Federal regulators lacked authority to censure Comcast Corp. for interfering with subscribers’ Internet traffic, a U.S. court said in a decision that could limit the government’s power to police companies’ Web behavior.
The U.S. Court of Appeals for the District of Columbia Circuit, in a unanimous decision by a three-judge panel, vacated the Federal Communications Commission’s 2008 order against the largest U.S. cable company.
The ruling is a setback for Internet companies led by Google Inc. and Amazon.com Inc. that want so-called net neutrality rules to keep Internet providers such as Comcast, Verizon Communications Inc. and AT&T Inc. from limiting Web traffic.
“The D.C. Circuit’s dropped a bomb on us,” Ben Scott, policy director of the advocacy group Free Press that challenged Comcast and sided with the FCC, said in an interview. “Comcast is now permitted to block Web sites with impunity.”
The FCC in 2008 censured Comcast for blocking subscribers using peer-to-peer software often used to view videos, a decision hailed by consumer groups as a step toward keeping Web traffic free of obstruction from corporations. Comcast said it delayed some file transfers to alleviate network congestion.
Today’s decision “invalidated the prior commission’s approach” and didn’t “close the door to other methods” for “preserving a free and open Internet,” FCC spokeswoman Jen Howard said in an e-mailed statement.
White House ‘Committed’
The White House spokesman Robert Gibbs said President Barack Obama supports net neutrality.
“We’re committed to that and committed to providing businesses with the certainty they need as well,” Gibbs said at his daily press briefing.
“We are gratified by the court’s decision,” Sena Fitzmaurice, a Comcast spokeswoman, said in an e-mailed statement. “Comcast remains committed to the FCC’s existing open Internet principles, and we will continue to work constructively with this FCC.”
The court said a “variety of substantive and procedural reasons” precluded the FCC from having authority over Philadelphia-based Comcast’s Internet practices.
The decision “creates a dangerous situation, one where the health and the openness of the Internet is being held hostage” to the behavior of telephone and cable companies that own the wires used for Internet traffic to homes and businesses, said the Open Internet Coalition in an e-mailed statement.
The Washington-based group, which lists members including Amazon, Google, EBay Inc. and IAC/Interactive Corp., said the ruling could eliminate the agency’s ability to write new open- Internet rules.
The FCC is taking comments until April 8 on net neutrality rules that would forbid companies from favoring content they own, and from blocking or slowing rivals’ services.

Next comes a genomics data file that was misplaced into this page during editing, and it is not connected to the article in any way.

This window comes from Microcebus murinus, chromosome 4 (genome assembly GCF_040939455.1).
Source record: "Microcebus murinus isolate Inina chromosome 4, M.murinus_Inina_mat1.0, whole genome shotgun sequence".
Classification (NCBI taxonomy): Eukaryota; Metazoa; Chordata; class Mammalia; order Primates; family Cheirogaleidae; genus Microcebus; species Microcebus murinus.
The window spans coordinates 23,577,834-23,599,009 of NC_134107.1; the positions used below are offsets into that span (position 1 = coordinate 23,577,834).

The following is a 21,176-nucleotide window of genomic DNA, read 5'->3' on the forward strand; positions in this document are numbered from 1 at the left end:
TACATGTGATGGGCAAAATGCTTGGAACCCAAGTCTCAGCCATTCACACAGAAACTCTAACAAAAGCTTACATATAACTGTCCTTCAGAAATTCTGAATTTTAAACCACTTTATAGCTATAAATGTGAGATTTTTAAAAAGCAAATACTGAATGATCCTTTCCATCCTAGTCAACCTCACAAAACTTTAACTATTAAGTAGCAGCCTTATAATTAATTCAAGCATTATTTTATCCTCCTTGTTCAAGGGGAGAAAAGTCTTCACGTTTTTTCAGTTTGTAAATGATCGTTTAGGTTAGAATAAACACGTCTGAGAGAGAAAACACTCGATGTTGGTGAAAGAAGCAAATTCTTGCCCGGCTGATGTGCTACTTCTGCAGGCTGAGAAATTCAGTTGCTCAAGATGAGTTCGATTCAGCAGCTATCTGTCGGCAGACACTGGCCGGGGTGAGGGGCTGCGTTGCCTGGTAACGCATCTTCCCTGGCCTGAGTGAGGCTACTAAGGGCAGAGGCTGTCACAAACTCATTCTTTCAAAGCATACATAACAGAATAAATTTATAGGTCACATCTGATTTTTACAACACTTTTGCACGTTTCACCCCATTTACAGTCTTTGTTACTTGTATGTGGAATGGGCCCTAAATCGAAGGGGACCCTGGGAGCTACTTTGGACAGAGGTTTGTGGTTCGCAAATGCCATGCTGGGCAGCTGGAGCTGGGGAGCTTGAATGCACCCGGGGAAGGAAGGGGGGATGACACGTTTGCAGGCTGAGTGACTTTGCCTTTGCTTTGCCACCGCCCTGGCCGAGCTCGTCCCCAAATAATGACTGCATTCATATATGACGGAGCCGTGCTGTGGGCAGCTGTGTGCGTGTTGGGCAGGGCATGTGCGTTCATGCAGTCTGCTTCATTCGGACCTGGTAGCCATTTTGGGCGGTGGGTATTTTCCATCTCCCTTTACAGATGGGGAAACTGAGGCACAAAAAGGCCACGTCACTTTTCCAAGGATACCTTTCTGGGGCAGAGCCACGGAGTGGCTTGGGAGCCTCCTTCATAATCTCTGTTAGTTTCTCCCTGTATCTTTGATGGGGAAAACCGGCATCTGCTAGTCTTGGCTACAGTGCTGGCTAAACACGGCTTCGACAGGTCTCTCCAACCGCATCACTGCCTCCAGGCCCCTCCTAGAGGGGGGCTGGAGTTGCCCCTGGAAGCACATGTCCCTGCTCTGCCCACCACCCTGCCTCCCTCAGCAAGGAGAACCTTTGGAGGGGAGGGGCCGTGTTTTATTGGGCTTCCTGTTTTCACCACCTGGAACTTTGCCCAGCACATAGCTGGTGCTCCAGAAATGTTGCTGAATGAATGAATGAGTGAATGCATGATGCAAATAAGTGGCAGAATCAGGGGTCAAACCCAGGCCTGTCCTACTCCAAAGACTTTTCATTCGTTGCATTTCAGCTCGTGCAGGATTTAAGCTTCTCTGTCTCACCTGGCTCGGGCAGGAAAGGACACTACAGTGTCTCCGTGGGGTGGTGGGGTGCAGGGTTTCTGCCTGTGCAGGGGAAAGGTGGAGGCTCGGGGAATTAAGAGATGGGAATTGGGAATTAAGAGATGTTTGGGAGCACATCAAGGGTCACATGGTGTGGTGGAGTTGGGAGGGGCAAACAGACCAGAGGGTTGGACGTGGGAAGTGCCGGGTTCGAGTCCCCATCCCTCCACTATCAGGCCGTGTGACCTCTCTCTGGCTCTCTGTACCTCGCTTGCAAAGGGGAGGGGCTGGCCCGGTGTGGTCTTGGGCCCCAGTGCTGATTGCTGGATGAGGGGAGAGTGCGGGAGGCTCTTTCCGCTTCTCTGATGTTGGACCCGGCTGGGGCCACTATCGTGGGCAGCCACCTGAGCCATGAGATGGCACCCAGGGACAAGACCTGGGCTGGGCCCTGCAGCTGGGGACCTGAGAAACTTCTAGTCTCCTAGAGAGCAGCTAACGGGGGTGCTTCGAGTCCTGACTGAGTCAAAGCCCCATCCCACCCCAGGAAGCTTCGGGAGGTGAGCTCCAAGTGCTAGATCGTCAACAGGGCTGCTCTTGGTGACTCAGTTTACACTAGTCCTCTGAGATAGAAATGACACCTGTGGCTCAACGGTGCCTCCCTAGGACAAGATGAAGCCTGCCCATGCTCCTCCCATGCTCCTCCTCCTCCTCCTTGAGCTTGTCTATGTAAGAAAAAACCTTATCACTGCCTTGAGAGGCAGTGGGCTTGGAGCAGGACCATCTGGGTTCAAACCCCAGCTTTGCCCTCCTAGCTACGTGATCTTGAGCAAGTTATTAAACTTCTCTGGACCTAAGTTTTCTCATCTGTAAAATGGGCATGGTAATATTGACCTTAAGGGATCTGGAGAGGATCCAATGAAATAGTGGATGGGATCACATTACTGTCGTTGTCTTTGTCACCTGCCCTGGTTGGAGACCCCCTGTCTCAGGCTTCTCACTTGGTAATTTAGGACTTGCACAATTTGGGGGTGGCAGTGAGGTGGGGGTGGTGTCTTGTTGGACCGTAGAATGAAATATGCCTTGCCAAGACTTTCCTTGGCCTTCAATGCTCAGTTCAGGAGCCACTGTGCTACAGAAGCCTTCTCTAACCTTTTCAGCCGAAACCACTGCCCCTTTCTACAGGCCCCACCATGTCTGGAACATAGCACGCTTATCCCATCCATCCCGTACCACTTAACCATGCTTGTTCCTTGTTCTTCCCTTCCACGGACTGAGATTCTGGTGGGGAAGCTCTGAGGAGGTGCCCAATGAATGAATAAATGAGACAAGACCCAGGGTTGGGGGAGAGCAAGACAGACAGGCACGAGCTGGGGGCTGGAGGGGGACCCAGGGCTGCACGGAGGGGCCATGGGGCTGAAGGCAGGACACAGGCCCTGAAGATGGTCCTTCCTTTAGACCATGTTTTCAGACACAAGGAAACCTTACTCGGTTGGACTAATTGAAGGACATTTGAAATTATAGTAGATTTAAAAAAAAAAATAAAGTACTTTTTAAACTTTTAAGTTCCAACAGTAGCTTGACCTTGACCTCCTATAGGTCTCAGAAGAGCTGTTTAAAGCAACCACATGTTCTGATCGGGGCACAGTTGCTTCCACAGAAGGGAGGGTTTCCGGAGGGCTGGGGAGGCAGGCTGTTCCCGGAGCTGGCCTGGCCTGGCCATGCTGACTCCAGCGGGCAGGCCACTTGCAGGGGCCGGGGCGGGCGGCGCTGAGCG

Today’s decision “represents a severe limitation on the agency’s future authority” to regulate companies’ activities on the Internet, said Andrew Jay Schwartzman, a Washington-based attorney who helped defend the FCC’s position in the case, in an interview.
The FCC may appeal the case, and may “seriously consider” placing Internet services into a stricter regulatory classification, said Andrew Lipman, a Washington-based partner in the media, telecommunications and technology practice at Bingham McCutchen LLP, in an interview.
Scott, the Free Press policy director, said the decision leaves FCC Chairman Julius Genachowski “powerless to stop people from blocking Web sites, unless he acts to reassert his authority” by moving Internet service under telephone rules --a step Scott said could be taken with a simple majority vote at the Democrat-dominated agency.
Such a reclassification of Internet service would have “far-reaching and destructive consequences” including “years of “investment-deterring uncertainty and litigation,” companies including AT&T, Verizon and Time Warner Cable Inc. said in a Feb. 22 letter to the FCC.
The Open Internet Coalition said the FCC should “clarify its authority” over providers of Internet service.
Verizon said in a statement that the court’s decision would have “no impact” on Internet users whose “interests remain fully protected.” The court recognized the FCC has authority over Internet access, said Verizon General Counsel Randal Milch in the statement.
On Jan. 13, FCC senior counselor Colin Crowell said in an e-mail that if the appeals court “removed the legal foundations of the agency’s current policy framework, the commission would act expeditiously to ensure that consumers are fully protected.”
Separately, the FCC and the Justice Department are reviewing Comcast’s proposed $28 billion deal for control of General Electric Co.’s NBC Universal unit.
The case is Comcast Corp. v. Federal Communications Commission, 08-1291, U.S. Court of Appeals for the District of Columbia Circuit (Washington).